Allowing employees access to their accounts in the event of hardship is an effective means to encourage participation in a 401(k) plan by employees who may otherwise be reluctant to defer salary. What do you need to know to develop and administer an effective hardship program?
Plan authorization of hardship distribution.
Hardship distributions from a 401(k) plan may not be made at the discretion of the employer, but must be authorized by the plan and made in accordance with plan terms. Specifically, the plan must set forth nondiscriminatory and objective standards for determining whether an employee has incurred an immediate and heavy financial need and the amount of the distribution required to satisfy that need.
Immediate and heavy financial need.
Immediate and heavy financial need is determined on the basis of all the relevant facts and circumstances. Financial need may enable an employee to qualify for a hardship distribution even if it was reasonably foreseeable and voluntarily incurred by the employee. For example, an employee may be allowed to take a distribution in order to pay the funeral expenses of a family member.
The IRS has provided safe harbors under which a distribution will be made on account of an immediate and heavy financial need if it is made in order to pay for:
- medical expenses not covered by medical insurance
- costs directly related to the employee's purchase of a principal residence (not including mortgage payments)
- tuition and related educational fees and room and board expenses for 12 months of post-secondary education
In addition, the safe harbor covers payments necessary to prevent the eviction of the employee from his or her principal residence or to avoid foreclosure on the mortgage on that residence.
Document occurrence of safe harbor event.
Although an employer is not required to verify that one of the safe harbor events has actually occurred, it may be wise to do so. Due to the nature of these events, documentation should be available.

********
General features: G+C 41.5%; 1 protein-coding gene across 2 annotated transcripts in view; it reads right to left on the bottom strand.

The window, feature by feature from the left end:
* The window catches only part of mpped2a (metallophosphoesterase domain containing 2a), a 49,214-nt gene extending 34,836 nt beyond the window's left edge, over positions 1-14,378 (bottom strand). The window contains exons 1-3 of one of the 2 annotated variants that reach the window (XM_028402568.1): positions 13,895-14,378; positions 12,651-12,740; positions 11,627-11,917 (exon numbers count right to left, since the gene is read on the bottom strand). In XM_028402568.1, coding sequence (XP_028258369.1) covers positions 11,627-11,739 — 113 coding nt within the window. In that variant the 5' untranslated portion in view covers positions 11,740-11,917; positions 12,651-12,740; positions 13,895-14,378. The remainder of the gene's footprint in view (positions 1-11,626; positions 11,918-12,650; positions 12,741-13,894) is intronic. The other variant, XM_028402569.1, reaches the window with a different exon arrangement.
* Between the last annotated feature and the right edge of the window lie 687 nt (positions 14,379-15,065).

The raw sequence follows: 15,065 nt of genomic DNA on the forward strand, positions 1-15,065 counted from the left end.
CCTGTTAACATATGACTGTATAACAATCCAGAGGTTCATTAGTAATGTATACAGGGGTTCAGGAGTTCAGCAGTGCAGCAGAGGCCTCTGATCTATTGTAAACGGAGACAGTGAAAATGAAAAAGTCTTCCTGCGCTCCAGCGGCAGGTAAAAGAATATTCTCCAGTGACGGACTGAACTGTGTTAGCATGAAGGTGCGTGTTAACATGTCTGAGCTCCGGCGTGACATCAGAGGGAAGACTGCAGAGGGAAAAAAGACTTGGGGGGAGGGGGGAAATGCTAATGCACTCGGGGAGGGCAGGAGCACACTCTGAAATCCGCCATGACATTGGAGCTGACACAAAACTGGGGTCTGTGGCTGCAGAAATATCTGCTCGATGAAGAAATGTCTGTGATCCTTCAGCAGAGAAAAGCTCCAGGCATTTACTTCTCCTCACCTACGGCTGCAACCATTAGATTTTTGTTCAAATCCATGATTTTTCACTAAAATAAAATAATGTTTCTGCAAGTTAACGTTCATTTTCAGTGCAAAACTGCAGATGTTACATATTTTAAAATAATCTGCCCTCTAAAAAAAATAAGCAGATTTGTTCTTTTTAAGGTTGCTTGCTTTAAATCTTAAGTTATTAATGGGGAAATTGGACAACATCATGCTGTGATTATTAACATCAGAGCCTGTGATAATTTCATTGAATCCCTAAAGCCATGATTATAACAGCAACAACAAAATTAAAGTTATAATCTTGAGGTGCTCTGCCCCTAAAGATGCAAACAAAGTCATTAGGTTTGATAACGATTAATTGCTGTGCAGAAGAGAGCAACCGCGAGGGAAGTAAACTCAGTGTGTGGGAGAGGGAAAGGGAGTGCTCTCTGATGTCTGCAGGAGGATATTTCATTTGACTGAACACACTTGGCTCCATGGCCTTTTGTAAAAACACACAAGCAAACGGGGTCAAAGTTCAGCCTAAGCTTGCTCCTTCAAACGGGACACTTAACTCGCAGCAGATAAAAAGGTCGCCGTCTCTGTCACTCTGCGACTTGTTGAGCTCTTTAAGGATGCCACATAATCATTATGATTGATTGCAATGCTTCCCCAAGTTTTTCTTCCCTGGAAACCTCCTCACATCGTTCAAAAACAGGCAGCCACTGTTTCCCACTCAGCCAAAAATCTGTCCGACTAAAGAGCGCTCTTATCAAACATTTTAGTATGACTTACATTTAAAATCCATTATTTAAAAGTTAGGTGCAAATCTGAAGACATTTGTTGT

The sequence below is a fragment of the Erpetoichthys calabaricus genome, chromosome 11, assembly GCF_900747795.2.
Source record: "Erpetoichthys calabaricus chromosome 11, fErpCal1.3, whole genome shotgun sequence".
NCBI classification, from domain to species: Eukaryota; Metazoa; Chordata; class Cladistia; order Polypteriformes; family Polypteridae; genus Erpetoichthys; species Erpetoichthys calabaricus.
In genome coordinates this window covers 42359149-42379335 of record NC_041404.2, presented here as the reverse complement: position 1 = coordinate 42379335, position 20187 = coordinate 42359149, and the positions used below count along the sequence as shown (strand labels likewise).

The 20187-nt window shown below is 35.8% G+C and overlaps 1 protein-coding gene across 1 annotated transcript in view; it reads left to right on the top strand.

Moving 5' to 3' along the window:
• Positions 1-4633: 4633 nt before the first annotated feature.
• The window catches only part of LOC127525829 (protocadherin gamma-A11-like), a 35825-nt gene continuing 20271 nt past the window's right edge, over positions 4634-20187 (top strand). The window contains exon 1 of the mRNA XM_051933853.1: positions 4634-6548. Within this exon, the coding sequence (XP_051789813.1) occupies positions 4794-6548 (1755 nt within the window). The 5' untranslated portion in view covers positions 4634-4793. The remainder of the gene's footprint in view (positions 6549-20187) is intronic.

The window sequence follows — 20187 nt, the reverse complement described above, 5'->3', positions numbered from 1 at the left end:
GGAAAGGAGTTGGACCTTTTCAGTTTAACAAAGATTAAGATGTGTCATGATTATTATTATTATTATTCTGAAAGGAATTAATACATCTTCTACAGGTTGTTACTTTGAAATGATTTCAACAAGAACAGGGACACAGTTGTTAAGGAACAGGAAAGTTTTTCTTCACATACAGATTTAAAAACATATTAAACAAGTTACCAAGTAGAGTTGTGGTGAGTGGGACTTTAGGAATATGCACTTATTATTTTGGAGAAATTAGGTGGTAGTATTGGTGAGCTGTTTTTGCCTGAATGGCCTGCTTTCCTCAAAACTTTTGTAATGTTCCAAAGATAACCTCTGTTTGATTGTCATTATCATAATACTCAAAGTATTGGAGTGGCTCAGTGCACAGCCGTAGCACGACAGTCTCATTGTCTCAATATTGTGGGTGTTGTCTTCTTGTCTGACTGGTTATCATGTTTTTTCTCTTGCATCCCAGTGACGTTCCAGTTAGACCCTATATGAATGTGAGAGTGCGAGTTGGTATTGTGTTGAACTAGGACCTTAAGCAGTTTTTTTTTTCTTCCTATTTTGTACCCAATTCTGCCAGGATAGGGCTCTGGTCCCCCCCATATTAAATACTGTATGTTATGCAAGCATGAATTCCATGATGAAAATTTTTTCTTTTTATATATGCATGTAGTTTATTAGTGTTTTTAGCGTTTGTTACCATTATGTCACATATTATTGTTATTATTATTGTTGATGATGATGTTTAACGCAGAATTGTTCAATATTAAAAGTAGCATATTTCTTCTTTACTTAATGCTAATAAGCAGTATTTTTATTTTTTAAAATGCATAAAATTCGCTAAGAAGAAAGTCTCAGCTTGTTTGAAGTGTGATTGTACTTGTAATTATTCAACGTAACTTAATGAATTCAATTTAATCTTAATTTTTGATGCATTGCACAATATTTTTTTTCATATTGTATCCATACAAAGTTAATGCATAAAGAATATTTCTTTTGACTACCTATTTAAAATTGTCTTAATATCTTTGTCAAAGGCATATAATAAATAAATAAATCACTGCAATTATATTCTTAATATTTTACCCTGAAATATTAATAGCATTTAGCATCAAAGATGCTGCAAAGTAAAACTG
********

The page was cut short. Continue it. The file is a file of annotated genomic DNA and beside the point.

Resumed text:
Distribution necessary to satisfy financial need.
A hardship distribution is not treated as necessary to satisfy an immediate and heavy financial need if:
- It exceeds the amount required to relieve the need.
- The need may be satisfied by other resources that are reasonably available to the employee, such as a employee loan, or the assets of the employee's spouse and minor children.
Employer reliance on employee representation of need.
A distribution generally may be treated as necessary to satisfy a financial need if the employer (absent actual knowledge otherwise) relies upon the employee's written representation that the need cannot reasonably be relieved through:
- reimbursement or compensation by insurance or otherwise
- reasonable liquidation of the employee's assets
- other distributions or nontaxable (at the time of the loan) loans from the plans of the employer or any other employer, or loans from commercial sources at reasonable commercial terms
- ceasing elective contributions or after-tax employee contributions under the plan
Distribution necessary to satisfy financial need: Safe harbor.
A plan may deem a distribution to be necessary to satisfy a financial need if:
- the distribution is not in excess of the amount of the immediate and heavy financial need of the employee (including federal, state, or local income taxes or penalties reasonably expected to result from the distribution);
- the employee has obtained all distributions, other than hardship distributions, and all nontaxable (at the time of the loan) loans available under all plans maintained by the employer;
- the plan and all other plans maintained by the employer limit the employee's elective contributions for the next tax year to the deferral limit for that year, minus the employee's elective contribution for the year of the hardship distribution; and
- the plan, or an otherwise legally enforceable agreement, prohibits an employee from making elective contributions (and after-tax employee contributions) to the plan and all other plans maintained by the employer (excluding health and welfare plans) for at least 12 months after receipt of the hardship distribution.
A hardship distribution must be limited to an amount equal to the employee's total elective contributions as of the date of the distribution, minus the amount of any prior hardship distribution.
Amendment of plan hardship provisions.
An employer may amend a 401(k) plan to eliminate hardship distributions without violating the "anti-cutback" rules that generally prohibit plan amendments that reduce benefits. A plan may also be amended to specify or modify nondiscriminatory and objective standards for determining the existence of an immediate and heavy financial need, the amount necessary to meet the need, or other conditions relating to a employee's eligibility for a hardship distribution. Thus, a plan may be amended to specify or modify the resources an employee must exhaust in order to qualify for a hardship distribution or to require employees to provide additional statements or representations to establish a hardship.
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The information contained in this article is intended to provide useful information on the topic covered, but should not be construed as legal advice or a legal opinion.